By Fanny Potkin and Ed Davies
JAKARTA (Reuters) – Indonesian e-commerce unicorn Tokopedia is investing in two logistics companies and using artificial intelligence to predict buying behaviour as part of an effort to speed delivery and slash shipping costs in the world’s biggest archipelago.
Tokopedia founder and chief executive William Tanuwijaya also said the firm is in final talks to invest in an agritech startup that works with farmers and has been buying stakes in smaller marketplaces offering everything from wedding services to secondhand phones.
“The customer in Tokopedia is going to be able to buy directly from farmers and fishermen,” Tanuwijaya told Reuters in an interview.
Tanuwijaya expects Tokopedia to lift the proportion of one-day deliveries to 95% from the current 65%, while cutting costs for merchants in a country of 17,000 islands where logistics costs can be exorbitant.
Backed by $2 billion (£1.6 billion) in funding from investors including SoftBank Group Corp’s Vision Fund and Alibaba, Tokopedia aims to create a “super-ecosystem” with a wide range of services, including lending and payment services for both consumer and merchants.
Unlike rivals such as homegrown Bukalapak, regional e-commerce retailer Lazada that is owned by Alibaba, and Singapore-based Shoppee, Tokopedia is strictly a marketplace and holds no inventory in its own warehouses.
Southeast Asia’s biggest economy, buoyed by a youthful and increasingly online-savvy population of 260 million, is among the world’s fast growing e-commerce markets.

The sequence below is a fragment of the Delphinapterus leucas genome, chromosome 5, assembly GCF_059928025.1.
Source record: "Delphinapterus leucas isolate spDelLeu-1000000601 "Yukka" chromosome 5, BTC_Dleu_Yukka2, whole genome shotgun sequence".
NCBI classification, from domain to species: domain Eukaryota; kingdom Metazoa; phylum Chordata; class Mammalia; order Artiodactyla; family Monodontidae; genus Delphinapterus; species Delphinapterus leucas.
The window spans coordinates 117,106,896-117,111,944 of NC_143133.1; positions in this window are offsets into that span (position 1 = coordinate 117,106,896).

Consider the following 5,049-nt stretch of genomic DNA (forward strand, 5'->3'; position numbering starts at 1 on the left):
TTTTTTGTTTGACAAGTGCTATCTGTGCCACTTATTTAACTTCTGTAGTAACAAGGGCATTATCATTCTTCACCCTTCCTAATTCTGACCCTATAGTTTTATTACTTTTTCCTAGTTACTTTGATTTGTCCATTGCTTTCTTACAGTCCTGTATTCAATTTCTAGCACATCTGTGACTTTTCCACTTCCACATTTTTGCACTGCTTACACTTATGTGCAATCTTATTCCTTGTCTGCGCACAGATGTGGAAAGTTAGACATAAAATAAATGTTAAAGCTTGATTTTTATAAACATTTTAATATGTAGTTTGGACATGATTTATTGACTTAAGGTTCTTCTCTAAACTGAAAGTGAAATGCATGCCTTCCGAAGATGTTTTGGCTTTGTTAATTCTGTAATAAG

E-commerce sales reached $12.2 billion last year and are poised to hit $53 billion by 2025, according to a 2018 study of Google and Temasek Holdings.
While Tokopedia, which gets its name from the Indonesian word for ‘store’, does not provide annual sales data for its 6 million merchants, sales in May during the Muslim fasting month of Ramadan hit a record $1.3 billion.
Tanuwijaya declined to say when Tokopedia would be profitable, pointing to the current focus on growth, but said “it doesn’t really need external investors anymore…or to raise capital to just sustain our businesses”.
Tanuwijaya hails from the town of Pematang Siantar on Sumatra island, a place that he says “still doesn’t have a mall”. Tokopedia claims some 90 million monthly users.
Now Tokopedia is taking a page out of the playbook of U.S. and Chinese tech giants by digging into its troves of customer data to help predict consumer behaviour.
Using AI, Tokopedia vendors will now get “almost real-time” data predictions on consumer demand in towns or regions, Tanuwijaya said. For a fee, Tokopedia will help store their goods in advance of purchase in partner warehouses across the country.
“More than 1% of Indonesia’s economy already happens on Tokopedia,” Tanuwijaya said. “We want to make it 5 percent.”
(Reporting by Fanny Potkin & Ed Davies; Editing by Jonathan Weber and Muralikumar Anantharaman)